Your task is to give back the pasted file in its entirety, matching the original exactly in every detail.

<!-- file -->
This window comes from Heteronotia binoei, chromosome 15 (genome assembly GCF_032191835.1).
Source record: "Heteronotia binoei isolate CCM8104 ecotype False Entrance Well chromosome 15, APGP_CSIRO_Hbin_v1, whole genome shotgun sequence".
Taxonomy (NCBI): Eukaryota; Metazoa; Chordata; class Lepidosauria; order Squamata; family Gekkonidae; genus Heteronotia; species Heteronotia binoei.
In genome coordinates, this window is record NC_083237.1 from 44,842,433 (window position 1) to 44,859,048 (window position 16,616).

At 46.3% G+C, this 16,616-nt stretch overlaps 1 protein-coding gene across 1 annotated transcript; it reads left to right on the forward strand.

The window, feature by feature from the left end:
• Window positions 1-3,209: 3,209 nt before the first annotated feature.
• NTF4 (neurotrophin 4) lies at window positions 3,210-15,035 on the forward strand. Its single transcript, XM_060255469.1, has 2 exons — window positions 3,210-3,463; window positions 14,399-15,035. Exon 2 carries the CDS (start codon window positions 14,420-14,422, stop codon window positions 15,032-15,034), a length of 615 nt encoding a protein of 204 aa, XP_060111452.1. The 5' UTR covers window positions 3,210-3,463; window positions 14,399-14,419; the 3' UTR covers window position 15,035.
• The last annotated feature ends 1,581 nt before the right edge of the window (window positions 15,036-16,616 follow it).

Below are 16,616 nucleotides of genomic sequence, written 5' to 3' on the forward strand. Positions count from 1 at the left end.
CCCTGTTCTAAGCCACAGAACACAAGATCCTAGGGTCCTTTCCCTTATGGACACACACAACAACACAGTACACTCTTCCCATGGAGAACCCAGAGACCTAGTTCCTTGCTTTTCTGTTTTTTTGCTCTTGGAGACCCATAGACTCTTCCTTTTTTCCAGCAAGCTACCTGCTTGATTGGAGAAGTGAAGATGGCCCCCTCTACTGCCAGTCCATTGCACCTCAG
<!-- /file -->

This window comes from Heteronotia binoei, chromosome 15 (genome assembly GCF_032191835.1).
Source record: "Heteronotia binoei isolate CCM8104 ecotype False Entrance Well chromosome 15, APGP_CSIRO_Hbin_v1, whole genome shotgun sequence".
Taxonomy (NCBI): Eukaryota; Metazoa; Chordata; class Lepidosauria; order Squamata; family Gekkonidae; genus Heteronotia; species Heteronotia binoei.
In genome coordinates, this window is record NC_083237.1 from 44,842,433 (window position 1) to 44,859,048 (window position 16,616).

At 46.3% G+C, this 16,616-nt stretch overlaps 1 protein-coding gene across 1 annotated transcript; it reads left to right on the forward strand.

The window, feature by feature from the left end:
• Window positions 1-3,209: 3,209 nt before the first annotated feature.
• NTF4 (neurotrophin 4) lies at window positions 3,210-15,035 on the forward strand. Its single transcript, XM_060255469.1, has 2 exons — window positions 3,210-3,463; window positions 14,399-15,035. Exon 2 carries the CDS (start codon window positions 14,420-14,422, stop codon window positions 15,032-15,034), a length of 615 nt encoding a protein of 204 aa, XP_060111452.1. The 5' UTR covers window positions 3,210-3,463; window positions 14,399-14,419; the 3' UTR covers window position 15,035.
• The last annotated feature ends 1,581 nt before the right edge of the window (window positions 15,036-16,616 follow it).

Below are 16,616 nucleotides of genomic sequence, written 5' to 3' on the forward strand. Positions count from 1 at the left end.
CCCTGTTCTAAGCCACAGAACACAAGATCCTAGGGTCCTTTCCCTTATGGACACACACAACAACACAGTACACTCTTCCCATGGAGAACCCAGAGACCTAGTTCCTTGCTTTTCTGTTTTTTTGCTCTTGGAGACCCATAGACTCTTCCTTTTTTCCAGCAAGCTACCTGCTTGATTGGAGAAGTGAAGATGGCCCCCTCTACTGCCAGTCCATTGCACCTCAG